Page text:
The run to the border was at most uneventful. I was a little disappointed that the fuel consumption remained relatively high, despite the flat landscape and smooth Autobahn surface. But it was still a new TDI. Properly run in; which can take 40,000 km or more, both oil and fuel consumption can be expected to fall.
I made a brief stop off the Autobahn just before Aachen, just over half an hour into the trip to take off my jacket, have a drink and to try to fix the video camera I had mounted in the car. It was rubbish. The camera being far too sensitive to any vibrations, the recordings turned out to be almost completely useless. So much for "solid state".
|Speedometers are Compulsive Liars||
Belgian motorways have speed limits; usually 120 km/h so the
importance of the navigation system increased as it indicated the
real speed of the car, unlike the speedometer which has been
programmed to exaggerate the measured speed by about 7%.
It is legally required to lie so that the car can be licenced for
The compulsive lying behaviour can be confirmed by plugging in a
diagnostic tool and getting a readout of the speed measured by the
car's own sensors; which agrees with the GPS figure within
2 km/h at a steady speed.
The result is that at an indicated 100 km/h, the car is
not even travelling at 95.
In combination with strict speed limit enforcement, one gets the same motorway behaviour in Belgium as one endures in Australia: All lanes are occupied by everybody driving at their idea of 120 km/h and failing to stay out of the passing lanes. This reduction in lane discipline compared to (de-restricted) Autobahn traffic in Germany raises the apparent congestion, even on a Sunday, and probably the stress experienced by drivers.
After about 150 km of Belgian motorways, I took a near-enough exit at Wavre and noted that the speed limit around most of town is posted as 70; at least on the main roads. Both the age and the lack of map detail in the navigation system become apparent as I hit roadworks, incorporating new road, intersections and roundabouts. But I can read signs, and they seem to point in the right direction. Ooohhh look: A new Audi showroom. There are other small businesses settled either side of the road.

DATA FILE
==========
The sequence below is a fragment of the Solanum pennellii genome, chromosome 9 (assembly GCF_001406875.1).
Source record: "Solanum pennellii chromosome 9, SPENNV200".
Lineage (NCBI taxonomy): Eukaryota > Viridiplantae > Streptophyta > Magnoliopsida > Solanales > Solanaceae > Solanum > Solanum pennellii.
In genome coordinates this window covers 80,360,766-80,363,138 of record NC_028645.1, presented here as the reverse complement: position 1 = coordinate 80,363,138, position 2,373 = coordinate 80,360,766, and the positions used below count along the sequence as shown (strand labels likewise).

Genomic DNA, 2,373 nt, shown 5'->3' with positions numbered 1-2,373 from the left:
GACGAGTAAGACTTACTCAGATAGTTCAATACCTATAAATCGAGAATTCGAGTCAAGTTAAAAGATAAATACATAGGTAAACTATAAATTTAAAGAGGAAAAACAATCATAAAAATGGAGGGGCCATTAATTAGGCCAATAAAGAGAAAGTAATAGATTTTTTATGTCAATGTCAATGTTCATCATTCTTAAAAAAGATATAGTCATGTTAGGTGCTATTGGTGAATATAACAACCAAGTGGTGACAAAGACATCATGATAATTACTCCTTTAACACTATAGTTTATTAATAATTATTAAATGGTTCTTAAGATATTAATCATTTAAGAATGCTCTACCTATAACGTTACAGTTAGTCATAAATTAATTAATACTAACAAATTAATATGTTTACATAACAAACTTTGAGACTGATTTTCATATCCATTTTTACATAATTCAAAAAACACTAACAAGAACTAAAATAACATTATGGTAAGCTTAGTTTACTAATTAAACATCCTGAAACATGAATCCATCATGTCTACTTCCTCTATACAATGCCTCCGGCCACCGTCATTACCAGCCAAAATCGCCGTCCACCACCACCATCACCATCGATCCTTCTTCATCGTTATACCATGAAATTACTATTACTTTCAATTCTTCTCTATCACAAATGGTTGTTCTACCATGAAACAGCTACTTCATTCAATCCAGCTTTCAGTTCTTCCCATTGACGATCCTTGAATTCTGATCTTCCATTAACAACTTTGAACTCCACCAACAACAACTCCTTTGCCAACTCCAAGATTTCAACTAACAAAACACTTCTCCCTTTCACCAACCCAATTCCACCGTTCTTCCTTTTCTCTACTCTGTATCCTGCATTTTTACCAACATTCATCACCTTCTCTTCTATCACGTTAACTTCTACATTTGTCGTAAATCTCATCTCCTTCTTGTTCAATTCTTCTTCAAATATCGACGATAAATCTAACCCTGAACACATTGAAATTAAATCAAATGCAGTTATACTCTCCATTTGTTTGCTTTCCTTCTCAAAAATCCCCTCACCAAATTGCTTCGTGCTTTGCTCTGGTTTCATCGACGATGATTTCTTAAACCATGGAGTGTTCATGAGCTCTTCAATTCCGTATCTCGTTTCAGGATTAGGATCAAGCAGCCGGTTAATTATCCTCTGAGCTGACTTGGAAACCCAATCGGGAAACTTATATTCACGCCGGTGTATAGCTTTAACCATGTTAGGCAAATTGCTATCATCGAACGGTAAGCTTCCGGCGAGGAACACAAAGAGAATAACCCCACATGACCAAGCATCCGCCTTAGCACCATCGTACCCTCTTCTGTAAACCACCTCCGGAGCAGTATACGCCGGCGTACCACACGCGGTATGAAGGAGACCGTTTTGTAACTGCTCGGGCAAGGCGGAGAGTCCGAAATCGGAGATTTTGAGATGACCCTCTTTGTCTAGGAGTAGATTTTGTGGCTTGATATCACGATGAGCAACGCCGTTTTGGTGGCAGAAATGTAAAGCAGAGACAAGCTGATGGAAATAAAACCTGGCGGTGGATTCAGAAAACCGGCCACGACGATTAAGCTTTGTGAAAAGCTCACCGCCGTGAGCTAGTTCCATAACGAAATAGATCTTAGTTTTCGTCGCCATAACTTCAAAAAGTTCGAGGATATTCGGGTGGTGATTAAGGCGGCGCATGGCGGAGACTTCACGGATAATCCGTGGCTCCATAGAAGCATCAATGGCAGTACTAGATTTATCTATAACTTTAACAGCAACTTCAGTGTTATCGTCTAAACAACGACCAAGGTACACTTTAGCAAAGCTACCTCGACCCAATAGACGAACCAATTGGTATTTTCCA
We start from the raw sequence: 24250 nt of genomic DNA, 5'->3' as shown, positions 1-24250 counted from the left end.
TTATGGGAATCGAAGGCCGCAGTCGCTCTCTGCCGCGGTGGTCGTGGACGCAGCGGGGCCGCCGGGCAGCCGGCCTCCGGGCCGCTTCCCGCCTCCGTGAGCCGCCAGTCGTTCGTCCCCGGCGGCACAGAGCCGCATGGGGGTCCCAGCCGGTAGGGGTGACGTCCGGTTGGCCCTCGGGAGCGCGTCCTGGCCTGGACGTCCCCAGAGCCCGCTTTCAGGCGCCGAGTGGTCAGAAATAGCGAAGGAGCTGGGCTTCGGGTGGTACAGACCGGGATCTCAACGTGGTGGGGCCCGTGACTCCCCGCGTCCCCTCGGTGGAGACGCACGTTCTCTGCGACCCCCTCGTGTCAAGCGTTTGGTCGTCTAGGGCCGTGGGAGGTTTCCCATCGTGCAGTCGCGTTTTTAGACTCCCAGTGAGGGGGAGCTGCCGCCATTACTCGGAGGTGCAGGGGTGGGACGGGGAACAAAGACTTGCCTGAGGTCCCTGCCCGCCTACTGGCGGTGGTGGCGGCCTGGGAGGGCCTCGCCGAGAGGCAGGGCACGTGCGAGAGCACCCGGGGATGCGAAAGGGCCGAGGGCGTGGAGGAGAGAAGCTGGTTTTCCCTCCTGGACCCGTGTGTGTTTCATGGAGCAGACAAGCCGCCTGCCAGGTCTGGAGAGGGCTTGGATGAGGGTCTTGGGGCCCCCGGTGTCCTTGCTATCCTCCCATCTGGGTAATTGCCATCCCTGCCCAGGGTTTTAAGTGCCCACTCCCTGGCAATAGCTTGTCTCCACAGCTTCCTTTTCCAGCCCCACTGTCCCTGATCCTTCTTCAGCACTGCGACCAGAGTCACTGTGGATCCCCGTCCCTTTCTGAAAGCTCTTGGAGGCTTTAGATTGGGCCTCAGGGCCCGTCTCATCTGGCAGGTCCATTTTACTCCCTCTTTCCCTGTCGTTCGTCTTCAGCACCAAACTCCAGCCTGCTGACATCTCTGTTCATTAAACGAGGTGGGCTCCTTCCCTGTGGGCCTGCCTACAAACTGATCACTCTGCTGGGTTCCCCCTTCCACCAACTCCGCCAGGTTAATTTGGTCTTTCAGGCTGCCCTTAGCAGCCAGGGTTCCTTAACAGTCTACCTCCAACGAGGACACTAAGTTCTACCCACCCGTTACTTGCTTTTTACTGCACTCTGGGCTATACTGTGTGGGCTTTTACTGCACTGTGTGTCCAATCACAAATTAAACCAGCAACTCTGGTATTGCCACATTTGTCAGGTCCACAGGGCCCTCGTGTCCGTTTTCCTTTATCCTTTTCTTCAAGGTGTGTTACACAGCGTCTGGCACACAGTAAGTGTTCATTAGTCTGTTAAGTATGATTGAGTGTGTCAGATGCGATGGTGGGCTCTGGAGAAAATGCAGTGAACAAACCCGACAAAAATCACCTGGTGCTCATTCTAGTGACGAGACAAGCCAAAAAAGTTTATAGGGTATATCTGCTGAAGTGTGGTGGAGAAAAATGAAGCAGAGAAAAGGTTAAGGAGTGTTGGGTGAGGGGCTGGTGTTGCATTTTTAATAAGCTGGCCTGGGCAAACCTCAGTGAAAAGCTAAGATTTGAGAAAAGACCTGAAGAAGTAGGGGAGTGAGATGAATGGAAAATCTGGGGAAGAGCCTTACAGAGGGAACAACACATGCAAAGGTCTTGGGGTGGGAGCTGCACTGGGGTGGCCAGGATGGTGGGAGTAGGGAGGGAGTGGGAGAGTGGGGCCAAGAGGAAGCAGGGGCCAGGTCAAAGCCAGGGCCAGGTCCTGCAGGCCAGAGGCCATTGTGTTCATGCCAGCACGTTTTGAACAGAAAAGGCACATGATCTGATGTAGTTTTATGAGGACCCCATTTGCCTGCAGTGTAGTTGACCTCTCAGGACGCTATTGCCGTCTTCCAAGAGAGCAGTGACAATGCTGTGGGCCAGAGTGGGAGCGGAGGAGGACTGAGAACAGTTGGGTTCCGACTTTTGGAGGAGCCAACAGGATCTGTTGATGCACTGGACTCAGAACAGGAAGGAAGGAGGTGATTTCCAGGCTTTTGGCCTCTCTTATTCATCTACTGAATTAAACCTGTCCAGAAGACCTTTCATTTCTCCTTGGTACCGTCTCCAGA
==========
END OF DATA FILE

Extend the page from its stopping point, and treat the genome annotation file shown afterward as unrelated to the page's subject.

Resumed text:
After a little while I was back on the unchanged road. It becomes semi-rural, with some treelines and a ridge. I blinked but didn't miss the small sign greeting those who enter Vlaams-Brabant. Just a minute from the hotel on Waversesteenweg at the entrance of the village of Tombeek, part of the greater community of Overijse. Radio reception ought to be good because there's a huge mast over the ridge, behind the hotel.
Time to check in; though there didn't appear to be any staff outside of the trenches. Front door was locked, but that door also served the restaurant which wasn't open at the time. A staff member arrives by car and sees that I'm checked in and have a room.
They showed me the guests' entrance at the back of the hotel and tell me where I can park the car for easy access. The suitcase which I was carrying wasn't easy to wrangle up the stairs. A bit of unpacking to do; hang the shirts and trousers so that they're not too wrinkly in the morning. And oh dear; noticed that the hem on one trouser leg has come undone. That was when I applied my Army training, got out the sewing kit and figured out how to do some blind stiching. Fixed in under half an hour. (I hadn't brought any duct tape. A dismal oversight.)
Still daylight, my feet are still itchy and I headed back out onto the road for a quick squiz at the neighbourhood. Along Waversesteenweg towards Brussels, what looks like Overijse's old town centre invites a pause at a war memorial in Overijse. For a moment, I consider that it wasn't only the World Wars which ravaged that region, but wars over several centuries between rival tribes and nations. For example, Waterloo is within spitting distance. But there were many earlier, deadly struggles, for much less.
Carrying on towards Brussels, the newer-looking parts of town stretch out along the main drag. With a speed limit of 70. There are restaurants, fast-food and other shops, as well as service centres for large corporations. I made a mental note of the locations and approaches to service stations and did a short run along the motorway back to the Wavre exit, and a circuit around that town, completing the evening's orientation.
Back at the hotel, I found that the Wi-Fi Internet didn't quite extend to the inside of my room. I'd disabled "data" on my mobile phone the night before because roaming data charges were astronomical. And that sort of thing could wait until the following day, where the training facility provided sufficient access capacity.
It was chilly. Quite cold. Below 5°C. Brrr... This was supposed to be the middle of spring.